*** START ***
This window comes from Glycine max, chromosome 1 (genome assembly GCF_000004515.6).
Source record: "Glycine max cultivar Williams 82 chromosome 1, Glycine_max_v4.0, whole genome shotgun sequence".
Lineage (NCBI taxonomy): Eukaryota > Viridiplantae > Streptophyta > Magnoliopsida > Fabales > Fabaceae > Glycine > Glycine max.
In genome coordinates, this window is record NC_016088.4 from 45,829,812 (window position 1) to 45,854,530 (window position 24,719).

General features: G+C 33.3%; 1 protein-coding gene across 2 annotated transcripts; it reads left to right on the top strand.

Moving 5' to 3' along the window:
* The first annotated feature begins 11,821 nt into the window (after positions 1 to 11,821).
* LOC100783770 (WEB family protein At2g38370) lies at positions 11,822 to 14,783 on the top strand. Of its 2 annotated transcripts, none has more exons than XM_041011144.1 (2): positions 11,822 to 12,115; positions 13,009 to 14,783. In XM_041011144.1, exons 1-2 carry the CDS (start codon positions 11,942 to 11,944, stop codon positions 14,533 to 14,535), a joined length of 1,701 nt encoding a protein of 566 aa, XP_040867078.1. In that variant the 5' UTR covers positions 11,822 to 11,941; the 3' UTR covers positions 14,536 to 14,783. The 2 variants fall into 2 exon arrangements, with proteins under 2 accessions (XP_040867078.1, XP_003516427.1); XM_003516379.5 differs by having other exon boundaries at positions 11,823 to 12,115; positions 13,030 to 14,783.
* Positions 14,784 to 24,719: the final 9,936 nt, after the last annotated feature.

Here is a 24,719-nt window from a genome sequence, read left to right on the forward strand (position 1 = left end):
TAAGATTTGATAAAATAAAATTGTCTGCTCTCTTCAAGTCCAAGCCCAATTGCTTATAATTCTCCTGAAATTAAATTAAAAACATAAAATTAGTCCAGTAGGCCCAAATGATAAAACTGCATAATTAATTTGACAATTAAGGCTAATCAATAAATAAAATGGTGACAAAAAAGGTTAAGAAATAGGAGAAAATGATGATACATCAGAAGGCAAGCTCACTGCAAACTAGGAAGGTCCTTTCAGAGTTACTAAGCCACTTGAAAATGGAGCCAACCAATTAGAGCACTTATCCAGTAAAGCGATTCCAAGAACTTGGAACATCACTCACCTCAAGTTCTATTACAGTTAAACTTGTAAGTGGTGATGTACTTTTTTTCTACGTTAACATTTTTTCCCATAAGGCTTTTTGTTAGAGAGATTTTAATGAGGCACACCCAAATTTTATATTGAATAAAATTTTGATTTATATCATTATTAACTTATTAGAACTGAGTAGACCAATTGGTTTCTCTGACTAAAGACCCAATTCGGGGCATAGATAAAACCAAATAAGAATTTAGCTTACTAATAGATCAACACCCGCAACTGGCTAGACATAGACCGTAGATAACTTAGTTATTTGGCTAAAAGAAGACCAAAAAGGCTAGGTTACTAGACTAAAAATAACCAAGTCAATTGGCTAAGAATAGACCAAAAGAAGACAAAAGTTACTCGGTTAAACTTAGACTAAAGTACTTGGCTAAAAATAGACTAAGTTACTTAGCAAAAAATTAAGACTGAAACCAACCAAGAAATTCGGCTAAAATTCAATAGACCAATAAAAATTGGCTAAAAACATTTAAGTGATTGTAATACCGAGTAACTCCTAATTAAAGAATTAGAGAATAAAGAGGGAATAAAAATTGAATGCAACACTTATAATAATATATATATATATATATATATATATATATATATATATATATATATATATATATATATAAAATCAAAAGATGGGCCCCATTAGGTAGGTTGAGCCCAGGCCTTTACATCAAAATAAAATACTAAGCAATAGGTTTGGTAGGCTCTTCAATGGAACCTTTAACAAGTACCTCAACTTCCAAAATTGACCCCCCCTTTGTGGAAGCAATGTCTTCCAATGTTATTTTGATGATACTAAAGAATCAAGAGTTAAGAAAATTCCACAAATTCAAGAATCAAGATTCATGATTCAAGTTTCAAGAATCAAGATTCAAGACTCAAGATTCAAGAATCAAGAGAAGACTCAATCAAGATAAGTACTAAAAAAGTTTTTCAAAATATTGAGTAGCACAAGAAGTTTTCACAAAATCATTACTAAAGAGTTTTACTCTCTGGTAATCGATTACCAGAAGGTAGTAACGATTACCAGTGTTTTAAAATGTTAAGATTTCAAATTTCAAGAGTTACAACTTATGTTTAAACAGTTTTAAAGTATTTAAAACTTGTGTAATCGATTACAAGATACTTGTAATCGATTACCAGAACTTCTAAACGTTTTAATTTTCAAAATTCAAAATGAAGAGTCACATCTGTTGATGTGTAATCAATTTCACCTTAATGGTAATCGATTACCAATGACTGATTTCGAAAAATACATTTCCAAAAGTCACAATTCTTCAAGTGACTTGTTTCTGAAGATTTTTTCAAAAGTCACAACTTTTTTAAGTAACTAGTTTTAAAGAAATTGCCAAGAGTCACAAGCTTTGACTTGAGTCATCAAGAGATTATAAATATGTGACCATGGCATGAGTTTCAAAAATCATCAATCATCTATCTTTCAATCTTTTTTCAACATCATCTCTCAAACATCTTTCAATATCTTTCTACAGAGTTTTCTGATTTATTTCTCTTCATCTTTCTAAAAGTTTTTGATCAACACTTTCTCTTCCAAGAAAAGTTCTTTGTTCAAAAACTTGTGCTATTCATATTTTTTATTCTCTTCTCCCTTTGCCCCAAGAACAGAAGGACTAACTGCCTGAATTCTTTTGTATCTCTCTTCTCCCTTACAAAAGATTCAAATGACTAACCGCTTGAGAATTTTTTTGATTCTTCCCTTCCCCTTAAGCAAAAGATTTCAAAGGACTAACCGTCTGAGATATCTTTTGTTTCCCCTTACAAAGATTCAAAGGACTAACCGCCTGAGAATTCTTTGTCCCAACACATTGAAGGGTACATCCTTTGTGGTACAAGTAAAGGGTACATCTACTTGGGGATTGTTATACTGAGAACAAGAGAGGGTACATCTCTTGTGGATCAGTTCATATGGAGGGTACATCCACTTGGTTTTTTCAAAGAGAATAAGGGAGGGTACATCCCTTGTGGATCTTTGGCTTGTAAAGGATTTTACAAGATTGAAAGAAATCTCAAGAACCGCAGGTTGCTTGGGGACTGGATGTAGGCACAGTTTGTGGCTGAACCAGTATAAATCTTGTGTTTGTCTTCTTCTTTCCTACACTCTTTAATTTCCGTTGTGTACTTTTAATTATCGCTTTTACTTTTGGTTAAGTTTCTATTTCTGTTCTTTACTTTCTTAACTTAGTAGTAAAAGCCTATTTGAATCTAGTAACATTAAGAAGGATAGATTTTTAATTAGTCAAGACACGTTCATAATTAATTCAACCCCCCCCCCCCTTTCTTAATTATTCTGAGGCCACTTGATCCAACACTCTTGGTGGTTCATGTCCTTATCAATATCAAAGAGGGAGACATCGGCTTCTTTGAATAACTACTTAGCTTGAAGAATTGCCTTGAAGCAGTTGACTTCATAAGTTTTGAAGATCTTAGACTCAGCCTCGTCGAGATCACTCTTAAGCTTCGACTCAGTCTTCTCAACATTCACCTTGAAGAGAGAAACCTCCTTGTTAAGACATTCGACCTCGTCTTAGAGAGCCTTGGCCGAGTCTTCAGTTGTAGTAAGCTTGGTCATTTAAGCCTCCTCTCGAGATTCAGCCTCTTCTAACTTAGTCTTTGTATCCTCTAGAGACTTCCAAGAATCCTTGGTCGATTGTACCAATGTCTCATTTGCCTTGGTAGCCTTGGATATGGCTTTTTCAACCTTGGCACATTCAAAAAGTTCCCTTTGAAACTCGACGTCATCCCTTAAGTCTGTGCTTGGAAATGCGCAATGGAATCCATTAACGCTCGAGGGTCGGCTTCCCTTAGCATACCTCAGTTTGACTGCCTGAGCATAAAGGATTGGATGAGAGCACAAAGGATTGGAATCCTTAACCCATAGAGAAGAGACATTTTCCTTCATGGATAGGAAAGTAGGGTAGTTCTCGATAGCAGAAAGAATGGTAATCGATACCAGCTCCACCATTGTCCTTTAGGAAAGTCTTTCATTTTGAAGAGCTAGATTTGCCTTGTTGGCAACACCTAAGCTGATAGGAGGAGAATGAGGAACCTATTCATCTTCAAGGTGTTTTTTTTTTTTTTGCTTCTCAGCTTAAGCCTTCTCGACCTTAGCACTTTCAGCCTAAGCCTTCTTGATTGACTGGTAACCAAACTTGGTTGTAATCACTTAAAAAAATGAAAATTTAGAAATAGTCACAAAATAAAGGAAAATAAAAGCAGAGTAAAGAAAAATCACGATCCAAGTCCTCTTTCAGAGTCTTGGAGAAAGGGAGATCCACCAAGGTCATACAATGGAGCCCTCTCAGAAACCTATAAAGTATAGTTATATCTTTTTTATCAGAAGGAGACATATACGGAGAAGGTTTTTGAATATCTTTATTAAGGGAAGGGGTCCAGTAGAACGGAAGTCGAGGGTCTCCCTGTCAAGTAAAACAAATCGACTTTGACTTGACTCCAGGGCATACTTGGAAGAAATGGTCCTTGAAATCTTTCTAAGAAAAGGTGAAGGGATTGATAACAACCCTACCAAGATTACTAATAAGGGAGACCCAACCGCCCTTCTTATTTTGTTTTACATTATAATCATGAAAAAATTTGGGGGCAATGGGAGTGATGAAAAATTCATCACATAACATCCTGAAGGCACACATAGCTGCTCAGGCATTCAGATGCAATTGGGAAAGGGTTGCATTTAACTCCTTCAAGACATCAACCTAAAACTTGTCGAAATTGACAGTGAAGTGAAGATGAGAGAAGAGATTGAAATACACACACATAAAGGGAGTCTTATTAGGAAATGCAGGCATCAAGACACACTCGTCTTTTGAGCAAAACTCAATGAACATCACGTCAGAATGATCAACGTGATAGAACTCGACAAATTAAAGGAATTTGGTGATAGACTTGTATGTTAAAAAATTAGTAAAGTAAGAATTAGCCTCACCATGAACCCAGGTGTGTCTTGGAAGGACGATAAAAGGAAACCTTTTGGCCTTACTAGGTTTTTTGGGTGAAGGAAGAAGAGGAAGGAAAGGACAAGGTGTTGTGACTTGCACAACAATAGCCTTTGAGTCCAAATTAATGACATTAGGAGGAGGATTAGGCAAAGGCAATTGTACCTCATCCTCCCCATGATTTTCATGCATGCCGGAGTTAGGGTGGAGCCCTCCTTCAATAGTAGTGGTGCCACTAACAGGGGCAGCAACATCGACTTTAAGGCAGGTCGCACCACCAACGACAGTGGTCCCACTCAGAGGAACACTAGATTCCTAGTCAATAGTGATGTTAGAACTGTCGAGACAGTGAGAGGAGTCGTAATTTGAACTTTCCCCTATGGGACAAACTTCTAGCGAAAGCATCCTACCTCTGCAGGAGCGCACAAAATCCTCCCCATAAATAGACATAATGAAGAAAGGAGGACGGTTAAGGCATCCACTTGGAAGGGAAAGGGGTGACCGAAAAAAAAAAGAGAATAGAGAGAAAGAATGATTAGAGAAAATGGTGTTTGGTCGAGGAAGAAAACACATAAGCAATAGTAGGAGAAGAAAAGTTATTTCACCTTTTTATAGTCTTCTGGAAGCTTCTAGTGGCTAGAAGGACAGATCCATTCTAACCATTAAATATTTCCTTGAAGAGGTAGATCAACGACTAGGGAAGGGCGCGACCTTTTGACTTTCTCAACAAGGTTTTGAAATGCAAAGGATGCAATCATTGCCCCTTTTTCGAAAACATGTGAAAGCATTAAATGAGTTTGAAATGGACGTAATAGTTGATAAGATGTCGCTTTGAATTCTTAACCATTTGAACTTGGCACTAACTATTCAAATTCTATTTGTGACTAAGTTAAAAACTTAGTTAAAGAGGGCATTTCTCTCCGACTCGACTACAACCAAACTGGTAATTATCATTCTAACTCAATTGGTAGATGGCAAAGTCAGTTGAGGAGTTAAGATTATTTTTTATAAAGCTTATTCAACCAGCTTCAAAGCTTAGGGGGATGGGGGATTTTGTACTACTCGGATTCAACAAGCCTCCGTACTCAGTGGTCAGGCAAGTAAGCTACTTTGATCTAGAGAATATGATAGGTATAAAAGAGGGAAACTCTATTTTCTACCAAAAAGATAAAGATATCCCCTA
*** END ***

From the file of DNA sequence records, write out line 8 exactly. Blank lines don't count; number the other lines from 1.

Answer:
* LOC100783770 (WEB family protein At2g38370) lies at positions 11,822 to 14,783 on the top strand. Of its 2 annotated transcripts, none has more exons than XM_041011144.1 (2): positions 11,822 to 12,115; positions 13,009 to 14,783. In XM_041011144.1, exons 1-2 carry the CDS (start codon positions 11,942 to 11,944, stop codon positions 14,533 to 14,535), a joined length of 1,701 nt encoding a protein of 566 aa, XP_040867078.1. In that variant the 5' UTR covers positions 11,822 to 11,941; the 3' UTR covers positions 14,536 to 14,783. The 2 variants fall into 2 exon arrangements, with proteins under 2 accessions (XP_040867078.1, XP_003516427.1); XM_003516379.5 differs by having other exon boundaries at positions 11,823 to 12,115; positions 13,030 to 14,783.